“I don’t think the PCC can survive in its present format”, said Alison Hastings, during a talk at University College Falmouth. A very well practiced journalist and BBC Trustee, Hastings came to talk Journalism students through the PCC (Press Complaints Commission) and it’s specialised Editors’ Code of Practice which all journalists have to abide by. Hastings has sat on the PCC as editor Commissioner for about 5 years and she also gives training and consulting for the PCC to journalists of all skill level, from undergraduates to editors of national newspaper.
Also Vice President of the Board of British Film Classification, Hastings had to watch Human Centipede 2 three times over, with it’s final classification as ‘unclassified’, she commented saying, “I wouldn’t recommend it personally”.
The PCC has been around for almost twenty years. It’s controlled by self-regulation and there are 17 members that sit on it, the lay members include non-journalists and have never worked in the industry who have to be in the majority. “If there were just editors on it or if the editors were just on it there would be a bit of a stitch-up and they would look after themselves.” When Hasting sat on it, she sat alongside editors of Daily Mail and Daily Express, who she said were “not natural bedfellows”.
The PCC It receives between 6-7000 complaints a year, of which about 70% are under the ‘Accuracy’ category of the code, which states publishing “misleading or distorted information” is against the code. Hastings revealed that “the BBC receives 250,000 complaints a year” which is a major difference in comparison to the PCC’s complaints.
Hastings made a particular point about the importance of publications making public apologies, which ideally should be on the front page, however, she stated that: “There is a public perception that you’ll be the victim of some inaccuracy in the paper or the magazine and through the PCC you get them to say they’ll put it right and they’ll tuck it away on page 96.”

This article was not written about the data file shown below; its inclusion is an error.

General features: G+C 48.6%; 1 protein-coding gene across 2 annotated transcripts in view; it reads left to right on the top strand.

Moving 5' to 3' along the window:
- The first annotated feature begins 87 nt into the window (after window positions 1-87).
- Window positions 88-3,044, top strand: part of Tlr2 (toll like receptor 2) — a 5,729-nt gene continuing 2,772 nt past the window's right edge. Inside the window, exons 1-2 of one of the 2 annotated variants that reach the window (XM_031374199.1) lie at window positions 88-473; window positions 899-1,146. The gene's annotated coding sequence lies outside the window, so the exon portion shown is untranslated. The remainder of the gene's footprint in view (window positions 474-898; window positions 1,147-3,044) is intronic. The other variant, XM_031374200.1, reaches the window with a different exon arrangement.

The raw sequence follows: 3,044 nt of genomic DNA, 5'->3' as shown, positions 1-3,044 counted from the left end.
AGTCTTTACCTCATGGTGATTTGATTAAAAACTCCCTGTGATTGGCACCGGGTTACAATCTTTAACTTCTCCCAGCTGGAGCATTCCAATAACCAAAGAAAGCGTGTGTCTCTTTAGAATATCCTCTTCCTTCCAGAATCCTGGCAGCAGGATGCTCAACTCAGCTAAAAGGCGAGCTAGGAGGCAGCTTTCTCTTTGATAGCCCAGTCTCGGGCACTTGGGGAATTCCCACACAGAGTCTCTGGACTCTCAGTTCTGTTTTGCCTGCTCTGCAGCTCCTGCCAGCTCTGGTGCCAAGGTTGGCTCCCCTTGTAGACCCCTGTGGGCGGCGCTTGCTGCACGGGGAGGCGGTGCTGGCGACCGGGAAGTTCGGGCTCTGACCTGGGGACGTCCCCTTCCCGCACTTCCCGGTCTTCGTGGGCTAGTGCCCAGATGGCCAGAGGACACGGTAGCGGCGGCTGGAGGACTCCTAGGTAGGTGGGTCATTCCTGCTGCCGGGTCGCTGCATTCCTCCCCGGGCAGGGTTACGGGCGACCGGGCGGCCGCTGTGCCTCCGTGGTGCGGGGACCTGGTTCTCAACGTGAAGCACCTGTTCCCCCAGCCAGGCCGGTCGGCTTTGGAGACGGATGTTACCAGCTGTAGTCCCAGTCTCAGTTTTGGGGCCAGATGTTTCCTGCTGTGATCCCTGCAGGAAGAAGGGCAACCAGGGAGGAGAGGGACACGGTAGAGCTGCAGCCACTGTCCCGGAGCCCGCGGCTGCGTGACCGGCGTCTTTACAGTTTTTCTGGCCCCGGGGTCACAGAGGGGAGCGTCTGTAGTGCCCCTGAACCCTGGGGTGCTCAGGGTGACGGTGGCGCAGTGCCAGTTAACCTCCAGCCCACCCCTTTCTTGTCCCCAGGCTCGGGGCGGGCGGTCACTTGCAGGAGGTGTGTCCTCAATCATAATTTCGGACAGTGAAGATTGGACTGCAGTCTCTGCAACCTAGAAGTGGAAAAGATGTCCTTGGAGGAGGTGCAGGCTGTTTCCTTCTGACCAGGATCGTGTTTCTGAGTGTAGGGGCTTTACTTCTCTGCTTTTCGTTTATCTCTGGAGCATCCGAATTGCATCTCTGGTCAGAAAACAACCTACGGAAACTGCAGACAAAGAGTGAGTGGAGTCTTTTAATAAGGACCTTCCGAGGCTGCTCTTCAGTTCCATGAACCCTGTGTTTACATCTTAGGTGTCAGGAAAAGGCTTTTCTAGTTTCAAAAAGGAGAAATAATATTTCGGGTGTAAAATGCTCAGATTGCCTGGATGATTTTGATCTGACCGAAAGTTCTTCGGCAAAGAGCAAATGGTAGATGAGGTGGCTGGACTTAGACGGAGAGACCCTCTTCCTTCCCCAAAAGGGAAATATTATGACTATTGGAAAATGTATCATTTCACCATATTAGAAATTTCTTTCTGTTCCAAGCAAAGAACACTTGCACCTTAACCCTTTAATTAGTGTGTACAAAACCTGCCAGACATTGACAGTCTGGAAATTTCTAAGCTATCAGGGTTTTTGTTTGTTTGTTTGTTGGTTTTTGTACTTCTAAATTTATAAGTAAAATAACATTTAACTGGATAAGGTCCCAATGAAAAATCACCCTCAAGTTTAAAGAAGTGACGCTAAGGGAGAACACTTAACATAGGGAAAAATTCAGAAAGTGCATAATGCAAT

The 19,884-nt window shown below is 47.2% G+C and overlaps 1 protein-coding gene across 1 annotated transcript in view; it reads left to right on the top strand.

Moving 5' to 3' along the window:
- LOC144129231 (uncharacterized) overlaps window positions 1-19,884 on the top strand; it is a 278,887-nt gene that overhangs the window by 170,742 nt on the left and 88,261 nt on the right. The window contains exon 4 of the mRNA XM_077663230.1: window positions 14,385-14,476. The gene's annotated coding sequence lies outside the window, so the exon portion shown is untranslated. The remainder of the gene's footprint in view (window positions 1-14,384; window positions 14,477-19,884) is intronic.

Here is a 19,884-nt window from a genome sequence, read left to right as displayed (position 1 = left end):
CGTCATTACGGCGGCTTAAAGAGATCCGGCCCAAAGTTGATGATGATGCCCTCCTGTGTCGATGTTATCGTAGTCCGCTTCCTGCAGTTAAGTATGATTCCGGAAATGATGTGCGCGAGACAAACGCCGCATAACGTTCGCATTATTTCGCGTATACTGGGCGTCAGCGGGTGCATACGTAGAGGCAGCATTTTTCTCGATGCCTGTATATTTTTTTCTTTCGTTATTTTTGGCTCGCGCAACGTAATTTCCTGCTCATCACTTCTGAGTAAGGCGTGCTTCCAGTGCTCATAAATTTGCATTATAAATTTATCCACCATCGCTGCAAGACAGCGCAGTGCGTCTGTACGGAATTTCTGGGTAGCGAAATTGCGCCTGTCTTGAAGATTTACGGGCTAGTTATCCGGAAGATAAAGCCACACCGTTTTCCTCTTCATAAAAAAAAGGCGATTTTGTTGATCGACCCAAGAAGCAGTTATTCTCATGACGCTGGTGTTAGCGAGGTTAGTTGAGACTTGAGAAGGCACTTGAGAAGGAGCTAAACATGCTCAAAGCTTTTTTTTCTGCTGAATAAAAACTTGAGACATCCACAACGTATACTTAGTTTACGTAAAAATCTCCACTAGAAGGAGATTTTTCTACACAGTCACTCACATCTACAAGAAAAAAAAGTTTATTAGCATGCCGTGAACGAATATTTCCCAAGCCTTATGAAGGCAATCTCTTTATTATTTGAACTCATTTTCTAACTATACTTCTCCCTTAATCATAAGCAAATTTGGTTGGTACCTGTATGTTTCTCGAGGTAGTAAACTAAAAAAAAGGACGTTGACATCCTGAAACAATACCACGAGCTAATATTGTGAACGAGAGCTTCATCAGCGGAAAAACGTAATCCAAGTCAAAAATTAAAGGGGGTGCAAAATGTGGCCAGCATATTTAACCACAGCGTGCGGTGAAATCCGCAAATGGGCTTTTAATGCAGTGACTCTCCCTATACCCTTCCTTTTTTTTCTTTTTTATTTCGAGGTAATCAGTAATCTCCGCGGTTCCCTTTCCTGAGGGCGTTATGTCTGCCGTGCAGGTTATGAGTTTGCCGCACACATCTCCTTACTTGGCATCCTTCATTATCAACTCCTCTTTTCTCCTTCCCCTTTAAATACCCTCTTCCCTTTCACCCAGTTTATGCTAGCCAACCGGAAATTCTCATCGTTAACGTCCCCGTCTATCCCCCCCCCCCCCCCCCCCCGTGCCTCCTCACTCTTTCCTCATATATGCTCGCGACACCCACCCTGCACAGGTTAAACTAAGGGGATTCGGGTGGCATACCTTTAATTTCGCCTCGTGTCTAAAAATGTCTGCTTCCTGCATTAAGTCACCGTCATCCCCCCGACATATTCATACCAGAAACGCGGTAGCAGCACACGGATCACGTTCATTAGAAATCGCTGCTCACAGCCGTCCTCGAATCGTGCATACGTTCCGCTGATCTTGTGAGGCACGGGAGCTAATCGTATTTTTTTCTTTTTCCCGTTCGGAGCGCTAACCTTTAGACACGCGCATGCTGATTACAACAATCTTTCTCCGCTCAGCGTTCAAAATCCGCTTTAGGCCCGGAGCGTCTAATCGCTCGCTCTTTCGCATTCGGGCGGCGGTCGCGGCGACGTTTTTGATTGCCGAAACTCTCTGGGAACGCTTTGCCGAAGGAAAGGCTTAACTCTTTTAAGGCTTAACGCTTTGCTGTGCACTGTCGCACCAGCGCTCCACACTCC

Privacy was also a topic that was highlighted, and it was the category that most celebrities’ complaints were under. Hastings explained that the PCC is an important factor when dealing with privacy complaints relating to celebrity culture or crime.
She added: “There are instances that I would discribe as ‘kiss and tells’ that meet a privacy threshold and usually thats because the person involved is the captian of the England football team.” She stressed that if a complaint is in the public interest, in John Terry’s case it was with his affair being front page news, then the complaint would most likely lose it’s argument.
Although Hastings managed to skim over the details of the PCC’s involvement in the phone-hacking scandal, she did not escape questions on the subject. When asked about the PCC’s investigative powers regarding the phone-hacking scandal, Hastings suggested that it’s primarily the polices responsibility where the law has been broken, which makes the PCC’s code irrelevant.
She did however comment on the polices investigation saying “what’s obviously happened is that they’ve investigated in an extremely narrow way. They probably thought ‘well we’ve got enough to definitely nail these two guys, send shockwaves out that we jailed people and that will probably just close down [the investigation]’.”
The phone-hacking scandal is now in it’s third police investigation with 120 officers working full time on the operation.
Hastings admitted: “I don’t think the PCC has covered itself in glory at all on it.”
She also said that she doesn’t think the PCC can survive in it’s present format and that it’s standards have been ‘neglected’. She did however stress that: “no one has criticised the code, everyone thinks the code is quite workable, nobody has criticised the complaints side of it, I think that side of it probably won’t change too much but i think the standards bit will change.”